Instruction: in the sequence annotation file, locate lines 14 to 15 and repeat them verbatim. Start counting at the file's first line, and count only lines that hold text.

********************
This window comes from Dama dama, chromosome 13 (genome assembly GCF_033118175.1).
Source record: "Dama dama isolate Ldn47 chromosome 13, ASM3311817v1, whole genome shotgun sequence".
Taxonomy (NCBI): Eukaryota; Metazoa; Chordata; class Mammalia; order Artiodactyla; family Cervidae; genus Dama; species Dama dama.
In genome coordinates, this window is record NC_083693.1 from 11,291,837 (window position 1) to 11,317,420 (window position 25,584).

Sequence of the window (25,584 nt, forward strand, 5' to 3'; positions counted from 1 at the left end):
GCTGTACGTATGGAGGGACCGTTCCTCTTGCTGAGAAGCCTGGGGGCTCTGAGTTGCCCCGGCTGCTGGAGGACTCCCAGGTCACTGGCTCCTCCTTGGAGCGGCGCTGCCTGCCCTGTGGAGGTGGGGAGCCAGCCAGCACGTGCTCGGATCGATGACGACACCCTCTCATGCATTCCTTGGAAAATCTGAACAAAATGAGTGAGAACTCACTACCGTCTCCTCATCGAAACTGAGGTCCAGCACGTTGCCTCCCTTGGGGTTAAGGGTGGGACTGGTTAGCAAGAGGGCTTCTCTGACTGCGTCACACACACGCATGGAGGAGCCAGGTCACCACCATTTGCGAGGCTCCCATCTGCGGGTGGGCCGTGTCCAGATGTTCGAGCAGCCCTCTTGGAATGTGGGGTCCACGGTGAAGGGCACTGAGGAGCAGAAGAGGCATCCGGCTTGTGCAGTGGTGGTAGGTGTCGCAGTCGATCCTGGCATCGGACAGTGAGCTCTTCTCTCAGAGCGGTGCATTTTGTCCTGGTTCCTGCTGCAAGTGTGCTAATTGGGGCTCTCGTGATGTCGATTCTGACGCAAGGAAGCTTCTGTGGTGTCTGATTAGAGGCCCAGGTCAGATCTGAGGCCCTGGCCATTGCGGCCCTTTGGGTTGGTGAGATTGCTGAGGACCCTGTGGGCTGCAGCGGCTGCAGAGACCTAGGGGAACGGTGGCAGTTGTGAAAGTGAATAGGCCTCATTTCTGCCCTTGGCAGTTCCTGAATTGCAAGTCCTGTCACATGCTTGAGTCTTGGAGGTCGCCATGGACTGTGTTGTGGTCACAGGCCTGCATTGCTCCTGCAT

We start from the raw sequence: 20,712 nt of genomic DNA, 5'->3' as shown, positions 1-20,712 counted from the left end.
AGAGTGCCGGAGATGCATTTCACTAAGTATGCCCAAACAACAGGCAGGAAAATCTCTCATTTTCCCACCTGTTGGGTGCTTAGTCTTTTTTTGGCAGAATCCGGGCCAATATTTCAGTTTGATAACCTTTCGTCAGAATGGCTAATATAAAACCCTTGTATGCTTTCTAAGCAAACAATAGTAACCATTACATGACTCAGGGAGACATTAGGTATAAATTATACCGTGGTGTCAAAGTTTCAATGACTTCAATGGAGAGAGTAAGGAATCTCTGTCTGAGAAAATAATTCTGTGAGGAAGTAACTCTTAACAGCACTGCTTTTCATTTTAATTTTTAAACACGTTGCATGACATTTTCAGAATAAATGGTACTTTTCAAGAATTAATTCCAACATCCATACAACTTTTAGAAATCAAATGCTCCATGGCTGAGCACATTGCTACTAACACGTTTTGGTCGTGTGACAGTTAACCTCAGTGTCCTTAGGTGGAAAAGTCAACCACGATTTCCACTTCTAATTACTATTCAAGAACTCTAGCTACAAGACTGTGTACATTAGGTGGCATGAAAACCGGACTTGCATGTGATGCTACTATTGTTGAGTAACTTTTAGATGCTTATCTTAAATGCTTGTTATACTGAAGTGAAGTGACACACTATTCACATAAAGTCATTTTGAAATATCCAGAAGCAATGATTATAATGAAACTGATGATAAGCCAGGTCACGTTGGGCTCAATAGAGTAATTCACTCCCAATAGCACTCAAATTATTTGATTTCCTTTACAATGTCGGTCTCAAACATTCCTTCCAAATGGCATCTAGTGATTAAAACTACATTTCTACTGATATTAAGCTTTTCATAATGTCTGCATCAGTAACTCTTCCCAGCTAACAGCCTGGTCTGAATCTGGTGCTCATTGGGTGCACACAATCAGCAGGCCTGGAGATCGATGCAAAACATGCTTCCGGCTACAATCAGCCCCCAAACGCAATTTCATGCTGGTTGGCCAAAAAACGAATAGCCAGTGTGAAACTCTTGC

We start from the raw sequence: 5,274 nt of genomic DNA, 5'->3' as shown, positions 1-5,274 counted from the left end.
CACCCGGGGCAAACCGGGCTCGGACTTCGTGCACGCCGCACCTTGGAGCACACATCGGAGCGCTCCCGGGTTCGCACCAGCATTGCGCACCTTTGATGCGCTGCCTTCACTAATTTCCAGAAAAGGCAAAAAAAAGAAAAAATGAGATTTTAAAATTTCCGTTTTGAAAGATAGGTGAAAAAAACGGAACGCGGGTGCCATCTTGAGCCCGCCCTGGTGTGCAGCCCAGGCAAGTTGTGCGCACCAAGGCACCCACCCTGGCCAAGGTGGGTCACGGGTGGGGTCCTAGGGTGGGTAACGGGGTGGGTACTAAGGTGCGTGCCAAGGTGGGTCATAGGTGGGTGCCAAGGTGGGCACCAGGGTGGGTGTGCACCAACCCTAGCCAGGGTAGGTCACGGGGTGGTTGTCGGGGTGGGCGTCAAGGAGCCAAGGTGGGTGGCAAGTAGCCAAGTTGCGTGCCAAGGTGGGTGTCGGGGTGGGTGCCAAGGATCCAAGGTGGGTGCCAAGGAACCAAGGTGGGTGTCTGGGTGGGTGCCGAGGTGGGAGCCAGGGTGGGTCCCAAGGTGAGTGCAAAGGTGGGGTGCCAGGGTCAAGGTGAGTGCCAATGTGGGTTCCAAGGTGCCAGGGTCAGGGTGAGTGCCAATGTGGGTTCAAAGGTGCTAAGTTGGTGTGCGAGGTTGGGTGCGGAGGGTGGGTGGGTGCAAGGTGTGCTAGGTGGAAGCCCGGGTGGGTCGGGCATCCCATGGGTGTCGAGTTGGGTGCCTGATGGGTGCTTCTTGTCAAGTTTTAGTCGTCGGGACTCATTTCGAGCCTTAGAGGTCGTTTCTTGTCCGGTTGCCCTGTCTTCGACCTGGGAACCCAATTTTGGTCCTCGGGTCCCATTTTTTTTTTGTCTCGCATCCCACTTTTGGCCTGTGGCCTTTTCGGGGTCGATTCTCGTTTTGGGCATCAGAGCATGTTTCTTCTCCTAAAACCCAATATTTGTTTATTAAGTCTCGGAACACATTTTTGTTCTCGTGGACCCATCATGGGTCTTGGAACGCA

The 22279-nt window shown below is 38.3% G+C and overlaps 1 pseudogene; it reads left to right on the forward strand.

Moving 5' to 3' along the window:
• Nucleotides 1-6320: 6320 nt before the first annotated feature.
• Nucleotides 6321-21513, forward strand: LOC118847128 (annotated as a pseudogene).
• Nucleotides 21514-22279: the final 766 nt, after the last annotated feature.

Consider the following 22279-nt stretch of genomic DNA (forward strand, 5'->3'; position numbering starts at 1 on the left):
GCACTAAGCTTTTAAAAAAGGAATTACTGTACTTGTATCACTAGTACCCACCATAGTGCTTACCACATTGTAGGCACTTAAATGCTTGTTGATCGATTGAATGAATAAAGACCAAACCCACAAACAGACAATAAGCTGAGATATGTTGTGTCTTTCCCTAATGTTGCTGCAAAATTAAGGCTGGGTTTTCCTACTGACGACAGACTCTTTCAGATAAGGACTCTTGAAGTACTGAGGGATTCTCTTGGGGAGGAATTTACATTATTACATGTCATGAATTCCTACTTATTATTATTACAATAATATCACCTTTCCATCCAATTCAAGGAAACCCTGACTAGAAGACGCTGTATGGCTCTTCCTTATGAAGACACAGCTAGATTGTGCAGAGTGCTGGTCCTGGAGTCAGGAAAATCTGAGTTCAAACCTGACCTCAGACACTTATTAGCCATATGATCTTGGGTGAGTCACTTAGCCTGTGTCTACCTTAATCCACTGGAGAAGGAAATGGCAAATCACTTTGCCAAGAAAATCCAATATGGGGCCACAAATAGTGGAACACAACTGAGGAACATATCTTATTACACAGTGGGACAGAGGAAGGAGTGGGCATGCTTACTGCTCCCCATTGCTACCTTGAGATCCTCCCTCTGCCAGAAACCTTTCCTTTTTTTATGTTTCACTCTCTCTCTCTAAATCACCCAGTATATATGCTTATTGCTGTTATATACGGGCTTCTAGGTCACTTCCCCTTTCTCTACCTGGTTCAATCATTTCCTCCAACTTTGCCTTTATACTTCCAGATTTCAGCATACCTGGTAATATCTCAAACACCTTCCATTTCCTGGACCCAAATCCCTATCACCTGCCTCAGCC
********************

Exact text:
• Nucleotides 6321-21513, forward strand: LOC118847128 (annotated as a pseudogene).
• Nucleotides 21514-22279: the final 766 nt, after the last annotated feature.